Apr 22, 2017 10:48 AM EDT
A new study by Boston University has shown that excess sugar, particularly those found in sugary drinks, can cause brain damage. The U.S. Department of Agriculture noted that Americans consumed about 11 million metric tons last year.
The researchers used data from the Framingham Heart Study (FHS) and discovered that people who often consume sugary drinks have higher chances of experiencing poorer memory. It was also found that they have a smaller overall brain volume and a smaller hippocampus, which is the part of the brain that helps with learning and memory.
Moreover, Science Daily reported that a follow-up study showed that people who drank diet sodas daily had the highest chances of developing stroke and dementia. These findings were published in the journals "Alzheimer's & Dementia" and "Stroke."
In the first study, the researchers studied data such as magnetic resolution imaging (MRI) scans and cognitive testing results of about 4,000 people enrolled in FHS' Offspring and Third-Generation cohorts. They looked at people who consumed more than two sugary drinks a day. This could be any type such as soda, fruit juice and other soft drinks.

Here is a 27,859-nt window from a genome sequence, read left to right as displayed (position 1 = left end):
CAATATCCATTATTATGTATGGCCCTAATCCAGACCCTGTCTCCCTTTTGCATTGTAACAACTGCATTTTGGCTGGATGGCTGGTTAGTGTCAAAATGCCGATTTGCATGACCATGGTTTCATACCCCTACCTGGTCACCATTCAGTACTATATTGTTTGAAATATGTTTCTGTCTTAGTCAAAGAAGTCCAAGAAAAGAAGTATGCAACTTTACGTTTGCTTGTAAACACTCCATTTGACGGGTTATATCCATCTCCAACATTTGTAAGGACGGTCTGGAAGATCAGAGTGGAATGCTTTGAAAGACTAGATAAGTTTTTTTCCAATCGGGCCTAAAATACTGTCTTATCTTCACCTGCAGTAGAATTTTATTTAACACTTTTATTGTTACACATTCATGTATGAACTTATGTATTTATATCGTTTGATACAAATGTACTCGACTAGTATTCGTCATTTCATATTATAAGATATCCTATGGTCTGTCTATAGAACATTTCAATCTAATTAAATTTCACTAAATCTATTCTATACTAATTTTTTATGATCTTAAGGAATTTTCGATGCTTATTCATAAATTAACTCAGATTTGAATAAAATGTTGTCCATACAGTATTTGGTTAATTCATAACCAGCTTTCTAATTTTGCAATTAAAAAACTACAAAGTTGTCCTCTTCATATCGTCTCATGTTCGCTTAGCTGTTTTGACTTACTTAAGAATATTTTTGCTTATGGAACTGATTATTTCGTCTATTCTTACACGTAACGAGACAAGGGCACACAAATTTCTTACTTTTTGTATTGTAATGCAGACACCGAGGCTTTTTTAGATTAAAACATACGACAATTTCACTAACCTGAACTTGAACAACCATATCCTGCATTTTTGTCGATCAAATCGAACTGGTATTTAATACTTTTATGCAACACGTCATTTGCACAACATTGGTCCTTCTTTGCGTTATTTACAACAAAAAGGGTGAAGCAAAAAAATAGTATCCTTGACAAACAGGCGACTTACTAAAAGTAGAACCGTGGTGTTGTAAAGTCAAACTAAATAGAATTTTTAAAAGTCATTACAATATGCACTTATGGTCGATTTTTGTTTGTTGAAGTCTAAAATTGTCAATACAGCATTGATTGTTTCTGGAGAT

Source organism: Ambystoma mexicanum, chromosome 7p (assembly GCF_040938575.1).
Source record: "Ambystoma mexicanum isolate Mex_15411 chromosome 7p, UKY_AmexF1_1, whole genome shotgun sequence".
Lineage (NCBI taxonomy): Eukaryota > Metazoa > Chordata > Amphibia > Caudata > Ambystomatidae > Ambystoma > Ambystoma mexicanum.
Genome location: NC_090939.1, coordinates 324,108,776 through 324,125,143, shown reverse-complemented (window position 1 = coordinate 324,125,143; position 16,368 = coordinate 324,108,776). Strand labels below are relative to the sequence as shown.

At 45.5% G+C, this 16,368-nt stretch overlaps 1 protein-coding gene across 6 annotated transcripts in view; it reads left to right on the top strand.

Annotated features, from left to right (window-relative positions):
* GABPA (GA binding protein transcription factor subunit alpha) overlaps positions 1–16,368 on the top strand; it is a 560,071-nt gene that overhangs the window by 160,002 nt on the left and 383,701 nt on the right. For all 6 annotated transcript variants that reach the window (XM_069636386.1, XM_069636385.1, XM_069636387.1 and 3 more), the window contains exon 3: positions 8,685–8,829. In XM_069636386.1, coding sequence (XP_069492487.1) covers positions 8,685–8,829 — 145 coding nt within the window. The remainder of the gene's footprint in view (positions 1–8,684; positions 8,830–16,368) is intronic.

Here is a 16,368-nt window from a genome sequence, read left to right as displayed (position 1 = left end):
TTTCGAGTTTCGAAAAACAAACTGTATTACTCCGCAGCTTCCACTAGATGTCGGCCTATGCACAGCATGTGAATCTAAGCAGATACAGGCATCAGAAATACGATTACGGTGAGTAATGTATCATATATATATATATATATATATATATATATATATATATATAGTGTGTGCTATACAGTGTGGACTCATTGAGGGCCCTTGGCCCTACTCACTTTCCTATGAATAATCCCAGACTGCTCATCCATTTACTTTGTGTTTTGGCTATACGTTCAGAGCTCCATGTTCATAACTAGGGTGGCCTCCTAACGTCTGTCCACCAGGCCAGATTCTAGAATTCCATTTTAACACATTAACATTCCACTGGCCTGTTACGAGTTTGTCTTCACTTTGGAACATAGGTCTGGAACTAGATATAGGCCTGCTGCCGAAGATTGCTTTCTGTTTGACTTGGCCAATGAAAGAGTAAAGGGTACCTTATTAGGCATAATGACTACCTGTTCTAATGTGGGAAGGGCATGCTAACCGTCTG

They were labeled as the "high intake" group and had multiple signs of brain aging, including smaller overall brain volume. They also had poorer episodic memory and a shrunken hippocampus.
With the second study, the researchers aimed to find out whether participants had suffered a stroke or have been diagnosed with dementia due to Alzheimer's disease. There was no correlation between sugary beverage intake and stroke or dementia. They did find that people who drank at least one soda per day were three times more likely to develop stroke and dementia.
According to NBC News, Matthew Pase of the Boston University School of Medicine, who led the study, said that their study provided further evidence to link consumption of artificially sweetened beverages with the risk of stroke. They were the first to find an association between daily intake of sugary drinks and an increase of both all-cause dementia due to Alzheimer's disease.
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